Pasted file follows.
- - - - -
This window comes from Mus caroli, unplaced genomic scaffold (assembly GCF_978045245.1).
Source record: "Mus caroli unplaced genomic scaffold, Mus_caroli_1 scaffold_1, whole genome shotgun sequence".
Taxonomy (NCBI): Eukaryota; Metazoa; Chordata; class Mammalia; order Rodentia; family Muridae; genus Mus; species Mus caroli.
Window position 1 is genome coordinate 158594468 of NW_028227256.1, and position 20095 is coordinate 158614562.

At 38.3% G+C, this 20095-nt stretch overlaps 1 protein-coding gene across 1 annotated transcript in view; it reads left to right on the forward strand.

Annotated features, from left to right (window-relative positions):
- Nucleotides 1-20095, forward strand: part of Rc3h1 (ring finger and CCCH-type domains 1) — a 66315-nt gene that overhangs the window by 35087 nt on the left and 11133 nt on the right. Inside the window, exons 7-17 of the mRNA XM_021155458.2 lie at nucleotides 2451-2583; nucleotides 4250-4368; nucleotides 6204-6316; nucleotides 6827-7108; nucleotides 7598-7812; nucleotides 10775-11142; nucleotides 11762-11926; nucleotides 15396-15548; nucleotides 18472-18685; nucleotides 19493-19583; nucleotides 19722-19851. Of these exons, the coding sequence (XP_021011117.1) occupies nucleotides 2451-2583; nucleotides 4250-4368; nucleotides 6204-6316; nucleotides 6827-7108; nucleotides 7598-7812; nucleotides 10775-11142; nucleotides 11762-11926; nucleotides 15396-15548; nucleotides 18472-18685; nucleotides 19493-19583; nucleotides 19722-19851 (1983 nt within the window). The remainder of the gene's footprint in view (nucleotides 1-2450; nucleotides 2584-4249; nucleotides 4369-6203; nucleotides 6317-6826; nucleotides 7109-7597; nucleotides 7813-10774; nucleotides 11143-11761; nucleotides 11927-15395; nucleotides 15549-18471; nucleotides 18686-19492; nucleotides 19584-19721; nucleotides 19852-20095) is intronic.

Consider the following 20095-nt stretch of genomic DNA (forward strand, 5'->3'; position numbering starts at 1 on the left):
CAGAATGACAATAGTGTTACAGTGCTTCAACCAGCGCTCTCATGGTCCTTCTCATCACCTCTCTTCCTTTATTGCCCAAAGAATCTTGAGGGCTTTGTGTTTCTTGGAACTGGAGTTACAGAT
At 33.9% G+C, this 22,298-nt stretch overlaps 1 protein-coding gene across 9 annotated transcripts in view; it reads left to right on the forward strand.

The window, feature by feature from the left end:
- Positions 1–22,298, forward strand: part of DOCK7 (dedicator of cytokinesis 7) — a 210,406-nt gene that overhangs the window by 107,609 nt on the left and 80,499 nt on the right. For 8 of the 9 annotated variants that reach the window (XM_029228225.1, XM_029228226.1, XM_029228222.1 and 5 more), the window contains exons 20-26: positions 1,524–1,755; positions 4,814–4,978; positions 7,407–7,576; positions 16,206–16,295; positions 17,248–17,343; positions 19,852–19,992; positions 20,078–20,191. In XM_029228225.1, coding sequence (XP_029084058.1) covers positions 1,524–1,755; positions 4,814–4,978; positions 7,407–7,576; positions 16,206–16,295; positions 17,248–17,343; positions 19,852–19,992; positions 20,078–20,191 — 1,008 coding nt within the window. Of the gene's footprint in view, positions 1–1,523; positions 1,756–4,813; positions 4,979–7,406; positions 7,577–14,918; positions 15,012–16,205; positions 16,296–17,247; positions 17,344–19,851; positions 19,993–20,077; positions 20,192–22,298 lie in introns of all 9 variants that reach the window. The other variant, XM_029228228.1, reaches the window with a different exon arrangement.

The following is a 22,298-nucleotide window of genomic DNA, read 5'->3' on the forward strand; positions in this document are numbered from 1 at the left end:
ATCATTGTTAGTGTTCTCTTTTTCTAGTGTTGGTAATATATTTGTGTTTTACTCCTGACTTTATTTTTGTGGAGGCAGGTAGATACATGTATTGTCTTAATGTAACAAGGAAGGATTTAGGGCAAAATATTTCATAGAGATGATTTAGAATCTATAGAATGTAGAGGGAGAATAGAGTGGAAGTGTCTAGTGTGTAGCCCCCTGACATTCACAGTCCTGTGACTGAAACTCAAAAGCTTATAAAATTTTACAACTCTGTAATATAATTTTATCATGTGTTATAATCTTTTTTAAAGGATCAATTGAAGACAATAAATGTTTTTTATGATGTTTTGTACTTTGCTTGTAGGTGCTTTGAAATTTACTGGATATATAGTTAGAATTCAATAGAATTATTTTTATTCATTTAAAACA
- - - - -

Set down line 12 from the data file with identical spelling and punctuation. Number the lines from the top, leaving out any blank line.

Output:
- Positions 1–22,298, forward strand: part of DOCK7 (dedicator of cytokinesis 7) — a 210,406-nt gene that overhangs the window by 107,609 nt on the left and 80,499 nt on the right. For 8 of the 9 annotated variants that reach the window (XM_029228225.1, XM_029228226.1, XM_029228222.1 and 5 more), the window contains exons 20-26: positions 1,524–1,755; positions 4,814–4,978; positions 7,407–7,576; positions 16,206–16,295; positions 17,248–17,343; positions 19,852–19,992; positions 20,078–20,191. In XM_029228225.1, coding sequence (XP_029084058.1) covers positions 1,524–1,755; positions 4,814–4,978; positions 7,407–7,576; positions 16,206–16,295; positions 17,248–17,343; positions 19,852–19,992; positions 20,078–20,191 — 1,008 coding nt within the window. Of the gene's footprint in view, positions 1–1,523; positions 1,756–4,813; positions 4,979–7,406; positions 7,577–14,918; positions 15,012–16,205; positions 16,296–17,247; positions 17,344–19,851; positions 19,993–20,077; positions 20,192–22,298 lie in introns of all 9 variants that reach the window. The other variant, XM_029228228.1, reaches the window with a different exon arrangement.